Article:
You've seen us over the last three years through access, through scale, through performance and reliability improvements and continued investment in all manners of compliance standards, continuing to get better and better traction with large customers with enterprise customers sort of 1,000 seats and more, no matter what edition they buy.

Secondly, we did GA, our enterprise edition, so big E during the quarter, and have been very pleased with the reaction of the customers there. So we've had a lot of customers in the early access program for about the last six months, testing out with us. Again, the enterprise edition has five levels of compliance and security standards, data residency and a whole lot of other features, as well as unlimited instances. So you get unlimited scale, so rather than buying one Jira Software instance and a second Jira Software instance, you get -- obviously a higher price, but you get unlimited Jira Software instances. So that allows you to create and segment your business as very large companies often need to do, you might have one for Europe and one for America or you might have one for certain department and one for different department with different plug-ins, add-ons exposition to other customers of your own as a company, etc. So very pleased with that adoption so far. Again, it's incredibly early days.

It did only GA during the quarter. And obviously we're working with all of the early access program customers -- the companies, I should say, to turn them into enterprise edition customers. There is naturally a flow upwards from standard to premium to enterprise as customers grow and deepen their usage and adoption of the live stream products. And that's part of the ladder that we're trying to build there.

On your second question, no specific call-outs in R&D. We continue to invest in hiring across the board and R&D across product management, engineering, design and all manner of operations and engineering functions. And that's across largely all of our offices. I would remind you of our TEAM Anywhere program, where we have announced six months ago and continue to announce to stop about hiring in lots more countries in the world and lots of parts of the world and that opens up our R&D pipeline to get that talent hopefully largely no matter where it sits in the world to work for Atlassian. And it's been a very successful first six months and we look to continue to deepen that in 2021.

Arjun Bhatia -- William Blair -- Analyst

Perfect. Thank you very much.

Operator

Your next question comes from the line Robert Majek with Raymond James. Your line is open.

Robert Majek -- Raymond James -- Analyst

Great, thanks. On the enterprise cloud front, you noted higher-than-expected initial demand for Jira Software, Confluence and Jira Service Management. Can you just add some more color there on the customer feedback you're getting? And is this dynamic enough to potentially change the timetable for large customer migrations?

Scott Farquhar -- Co-Founder and Chief Executive Officer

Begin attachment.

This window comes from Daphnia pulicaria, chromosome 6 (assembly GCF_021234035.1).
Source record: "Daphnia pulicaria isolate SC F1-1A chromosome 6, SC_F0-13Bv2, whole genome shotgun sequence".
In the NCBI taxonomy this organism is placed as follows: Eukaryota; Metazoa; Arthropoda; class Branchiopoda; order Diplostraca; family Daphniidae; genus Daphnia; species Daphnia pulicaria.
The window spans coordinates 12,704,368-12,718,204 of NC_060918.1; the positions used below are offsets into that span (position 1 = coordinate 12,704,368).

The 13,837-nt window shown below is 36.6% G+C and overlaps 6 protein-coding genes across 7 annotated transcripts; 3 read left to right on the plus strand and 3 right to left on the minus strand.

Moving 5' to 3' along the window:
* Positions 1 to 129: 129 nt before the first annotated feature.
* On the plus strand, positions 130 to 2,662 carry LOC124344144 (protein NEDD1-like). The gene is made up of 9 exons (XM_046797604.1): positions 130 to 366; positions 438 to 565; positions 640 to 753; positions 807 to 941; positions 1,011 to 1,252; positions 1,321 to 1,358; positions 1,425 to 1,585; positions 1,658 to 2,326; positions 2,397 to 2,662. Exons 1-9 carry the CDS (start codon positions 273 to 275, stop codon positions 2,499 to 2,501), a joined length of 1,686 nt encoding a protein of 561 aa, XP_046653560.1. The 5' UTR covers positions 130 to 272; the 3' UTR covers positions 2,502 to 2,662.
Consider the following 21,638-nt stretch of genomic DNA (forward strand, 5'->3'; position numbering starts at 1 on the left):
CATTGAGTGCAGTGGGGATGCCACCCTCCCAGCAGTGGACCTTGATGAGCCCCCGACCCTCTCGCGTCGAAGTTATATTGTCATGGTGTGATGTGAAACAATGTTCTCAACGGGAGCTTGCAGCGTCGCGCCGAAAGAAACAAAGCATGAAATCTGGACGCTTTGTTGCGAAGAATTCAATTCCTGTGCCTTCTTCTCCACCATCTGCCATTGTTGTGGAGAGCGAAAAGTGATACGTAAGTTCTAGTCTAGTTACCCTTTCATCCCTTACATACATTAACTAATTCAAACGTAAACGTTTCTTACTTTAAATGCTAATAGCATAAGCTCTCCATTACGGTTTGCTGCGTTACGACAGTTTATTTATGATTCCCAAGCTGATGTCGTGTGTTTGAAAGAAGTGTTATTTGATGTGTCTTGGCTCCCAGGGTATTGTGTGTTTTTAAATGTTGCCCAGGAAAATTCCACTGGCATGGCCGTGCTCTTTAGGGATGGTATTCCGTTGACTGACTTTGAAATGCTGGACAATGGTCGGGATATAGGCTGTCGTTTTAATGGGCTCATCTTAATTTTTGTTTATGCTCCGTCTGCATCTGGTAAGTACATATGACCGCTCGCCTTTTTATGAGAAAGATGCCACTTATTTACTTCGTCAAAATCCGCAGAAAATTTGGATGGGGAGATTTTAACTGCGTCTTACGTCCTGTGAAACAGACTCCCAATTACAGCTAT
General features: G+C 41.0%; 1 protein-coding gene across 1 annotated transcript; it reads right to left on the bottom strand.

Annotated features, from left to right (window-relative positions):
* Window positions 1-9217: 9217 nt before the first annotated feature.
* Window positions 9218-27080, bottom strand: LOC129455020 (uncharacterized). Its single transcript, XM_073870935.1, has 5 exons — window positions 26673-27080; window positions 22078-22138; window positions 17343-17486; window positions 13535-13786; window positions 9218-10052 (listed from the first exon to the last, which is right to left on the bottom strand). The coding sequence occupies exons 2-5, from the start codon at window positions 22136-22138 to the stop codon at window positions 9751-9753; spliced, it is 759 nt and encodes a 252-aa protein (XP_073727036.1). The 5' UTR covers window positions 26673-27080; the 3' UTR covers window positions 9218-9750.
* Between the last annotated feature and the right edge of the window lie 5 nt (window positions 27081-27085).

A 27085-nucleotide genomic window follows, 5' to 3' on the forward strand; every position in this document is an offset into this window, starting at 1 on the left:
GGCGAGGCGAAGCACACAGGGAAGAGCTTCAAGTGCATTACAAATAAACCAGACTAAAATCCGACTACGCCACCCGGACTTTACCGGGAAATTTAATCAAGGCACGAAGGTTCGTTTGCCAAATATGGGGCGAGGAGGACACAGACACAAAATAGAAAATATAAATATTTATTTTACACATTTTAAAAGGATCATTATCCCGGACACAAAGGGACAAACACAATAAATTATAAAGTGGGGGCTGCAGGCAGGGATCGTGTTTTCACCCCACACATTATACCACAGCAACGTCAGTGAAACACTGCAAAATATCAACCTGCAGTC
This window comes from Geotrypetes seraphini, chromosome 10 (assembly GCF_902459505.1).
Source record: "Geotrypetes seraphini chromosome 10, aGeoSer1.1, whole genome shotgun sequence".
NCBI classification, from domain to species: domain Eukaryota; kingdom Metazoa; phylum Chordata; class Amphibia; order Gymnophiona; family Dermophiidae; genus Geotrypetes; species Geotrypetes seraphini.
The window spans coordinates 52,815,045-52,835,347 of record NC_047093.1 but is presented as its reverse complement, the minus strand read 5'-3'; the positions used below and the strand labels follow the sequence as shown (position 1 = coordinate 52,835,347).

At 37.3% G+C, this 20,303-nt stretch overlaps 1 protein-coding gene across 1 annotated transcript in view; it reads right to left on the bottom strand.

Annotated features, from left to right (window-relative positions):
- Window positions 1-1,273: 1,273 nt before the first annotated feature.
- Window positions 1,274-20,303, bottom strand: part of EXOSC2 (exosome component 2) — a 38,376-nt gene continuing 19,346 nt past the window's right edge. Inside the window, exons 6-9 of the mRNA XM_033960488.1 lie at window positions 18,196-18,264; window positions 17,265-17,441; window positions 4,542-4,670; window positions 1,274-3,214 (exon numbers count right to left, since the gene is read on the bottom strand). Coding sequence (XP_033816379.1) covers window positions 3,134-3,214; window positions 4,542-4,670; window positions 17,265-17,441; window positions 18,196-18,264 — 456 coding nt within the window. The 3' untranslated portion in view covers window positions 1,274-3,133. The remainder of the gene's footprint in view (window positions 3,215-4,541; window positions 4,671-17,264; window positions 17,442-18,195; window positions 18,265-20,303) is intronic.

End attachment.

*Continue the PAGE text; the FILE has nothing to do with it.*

Thanks, Robert. It's Scott here. And I think just echo sort of the things that we've sort of said earlier. We've seen the demand higher than we thought, but it's still very early days in terms of this pipeline demand for large customers, as Mike talked about, and also demand for specific enterprise product. And so, at this stage, there is nothing to say different like we think and we're pretty -- we're really happy with, and I guess it's playing out as we expected in terms of the migrations like -- so there's nothing there that I would change in our forecasts.

Robert Majek -- Raymond James -- Analyst

Great, thanks.

Operator

Your next question comes from the line of Walter Pritchard with Citi. Your line is open.

Walter Pritchard -- Citigroup -- Analyst

Hi, thanks. Two quick questions. First, just on the data center side. I'm curious, you obviously have these plans well outlined for the server customers. Has outlining those plans and implementing them cause any change in terms of how data center customers are thinking about moving to cloud? And then, just a quick second question pertains around the gross margin impacts on cloud or just gross margin impacts generally. You talked about migration expenses and also just hosting costs. Can you help us understand which of those are bigger and how long do you expect the migration expenses to be ongoing in COGS?

Scott Farquhar -- Co-Founder and Chief Executive Officer

Walter, it's Scott here. I'll take the first one and then James can get into the details on the second one. The migration to cloud, whether it's server or DC customer, the majority of that customers have made long-term plans to move to cloud. And in areas where they're hesitant, it's the ball is in our court because there might be some particular compliance requirement in that geography or something else that they're just waiting on us to do. And so, the overwhelming demand is there, obviously with customers who had server licenses, they've got three years to make a choice, where they want whether they go to cloud or DC and the overwhelming majority will want to move to cloud and the discussions we're having. Of course, the customers on DC are also looking at the benefits in cloud, not having to manage their own upgrades in the hardware, getting the latest versions of our products, the increased collaboration that they can have, the lower maintenance costs and then they can put their staff on higher value activities, like those things at the same whether you're coming from server or DC.